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Missouri Agricultural and Energy Saving Team – A Revolutionary Opportunity (MAESTRO)

Eligibility 
Agricultural
Maximum Rebate 

Loans cannot exceed $50,000

Program Info
Funding Source 

The American Reinvestment and Recovery Act (ARRA) of 2009; State Energy Program

State 
Missouri
Program Type 
State Loan Program
Rebate Amount 

Implementation Grant: Up to $12,000
Interest Buy Down: Interest rate decreased to 3%; Lender receives difference from MASBDA
Cash Down Payment: Borrower receives difference in interest payments (between bank rate and 3%)
Loan Loss Reserve: Payments for defaulted 75% guaranteed loans
Energy Audit Rebate: $125

Provider 
Missouri Department of Agriculture

''''' Note: Rates listed below are for farmers who signed up for the program by January 1, 2011. Information regarding future funding opportunities will be posted here when it becomes available. '''''

The Missouri Agricultural and Small Business Development Authority (MASBDA) is now offering incentives to livestock farmers in the form of assistance with loans for energy efficiency. The "Missouri Agricultural Energy Saving Team - a Revolutionary Opportunity," or MAESTRO, offers assistance in the form of Interest Buy Downs, Cash Down Payments, a Loan Loss Reserve, and Audit Rebates.

Implementation Grant: MASBDA will provide up to $12,000 of cost-share, not to exceed 75% of the total retrofit project. A farmer can use up to $3,000 of that amount for home upgrades. Installed retrofits must result in at least 15% energy savings.

Interest Buy Down: MASBDA will pay for a portion of the interest due on loans for energy efficiency technologies. The loan interest rate will be reduced to 3%. The lender receives the difference in interest payments in one lump sum. For example, if the loan was $25,000 at a 6.5% interest rate for 5 years, with monthly payments, the interest would have been $4,349.26. The same loan at 3% interest would be $1,953.02 in interest. Therefore, the lender would receive a payment of $2,386.24 ($4,349.26-$1,953.02).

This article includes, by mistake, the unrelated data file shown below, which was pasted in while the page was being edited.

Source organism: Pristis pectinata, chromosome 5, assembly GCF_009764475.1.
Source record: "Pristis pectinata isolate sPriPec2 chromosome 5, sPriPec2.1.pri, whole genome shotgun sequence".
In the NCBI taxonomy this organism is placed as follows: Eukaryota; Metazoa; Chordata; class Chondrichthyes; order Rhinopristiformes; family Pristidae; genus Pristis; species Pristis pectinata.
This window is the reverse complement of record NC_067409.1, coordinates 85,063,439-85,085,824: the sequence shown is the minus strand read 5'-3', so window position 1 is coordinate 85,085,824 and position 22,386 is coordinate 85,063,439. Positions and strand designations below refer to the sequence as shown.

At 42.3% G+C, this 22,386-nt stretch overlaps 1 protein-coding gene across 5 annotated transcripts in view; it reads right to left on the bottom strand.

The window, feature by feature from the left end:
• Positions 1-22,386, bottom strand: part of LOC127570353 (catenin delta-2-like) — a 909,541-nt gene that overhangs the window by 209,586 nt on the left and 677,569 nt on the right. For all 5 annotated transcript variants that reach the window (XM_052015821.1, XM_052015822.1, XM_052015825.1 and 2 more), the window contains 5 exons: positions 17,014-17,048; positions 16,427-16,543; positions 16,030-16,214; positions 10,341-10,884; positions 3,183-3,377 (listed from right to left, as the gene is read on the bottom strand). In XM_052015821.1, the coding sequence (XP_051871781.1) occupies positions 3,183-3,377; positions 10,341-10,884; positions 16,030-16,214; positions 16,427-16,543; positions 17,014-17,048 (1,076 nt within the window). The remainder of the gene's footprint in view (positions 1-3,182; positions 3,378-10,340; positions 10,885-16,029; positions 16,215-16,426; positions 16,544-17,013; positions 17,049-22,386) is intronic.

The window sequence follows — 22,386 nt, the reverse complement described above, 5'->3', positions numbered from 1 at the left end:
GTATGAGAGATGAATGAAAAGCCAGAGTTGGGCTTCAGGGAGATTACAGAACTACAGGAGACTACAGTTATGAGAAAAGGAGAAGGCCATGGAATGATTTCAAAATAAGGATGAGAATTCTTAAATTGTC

Cash Down Payment: Farmers can also choose a Cash Down Payment. The payment is calculated as above, but instead of the lender receiving the payment, the farmer receives the payment. If the farmer chooses this option, the loan interest rate remains the same instead of decreasing to 3%.

Loan Loss Reserve: MASBDA has established a dedicated fund for the purpose of guaranteeing payments on defaulted loans. When farmers apply for a loan from a lender, the farmer and lender submit an application to the MASBDA for the Loan Loss Reserve. If approved, the program guarantees to the lender that if the farmer defaults on the loan, MASBDA will pay up to 75% of the loan.

Audit Rebates: MASBDA is offering rebates of up to $125 for a farm audit and $125 for a home audit. Farmers can only qualify for the rebate if one or more of the audit recommendations are implemented and the energy savings realized are at least 15%.

To begin the application process for one of the above options, interested livestock farmers must first sign up for a comprehensive farm audit. The audit will identify efficiency technologies that should be installed at the farm or farm house. Only these technologies are eligible for the Interest Buy Down, Cash Down Payment, or Loan Loss Reserve programs. To participate in the program, interested farmers should contact EnSave at 1-800-732-1399 to set up an initial assessment.

In order to qualify for the MAESTRO program, applicants must be legal Missouri residents that operate animal agricultural farmers. Loans must be from a state or national bank, farm credit system, bank for cooperatives, federal or state chartered savings and loan association, federal or state building and loan association or a small business investment company. All energy efficiency technology must be installed and operational by November 30, 2012.

This program is part of the U.S. Department of Energy's (DOE) [http://www1.eere.energy.gov/buildings/betterbuildings/neighborhoods/ BetterBuildings Program]. The DOE has awarded over $500 million in federal funds to more than 40 states, local governments, and organizations to administer local programs targeting a variety of building types. Combined, these local programs are expected to improve the efficiency of more than 170,000 buildings through 2013 and save up to $65 million in energy costs annually.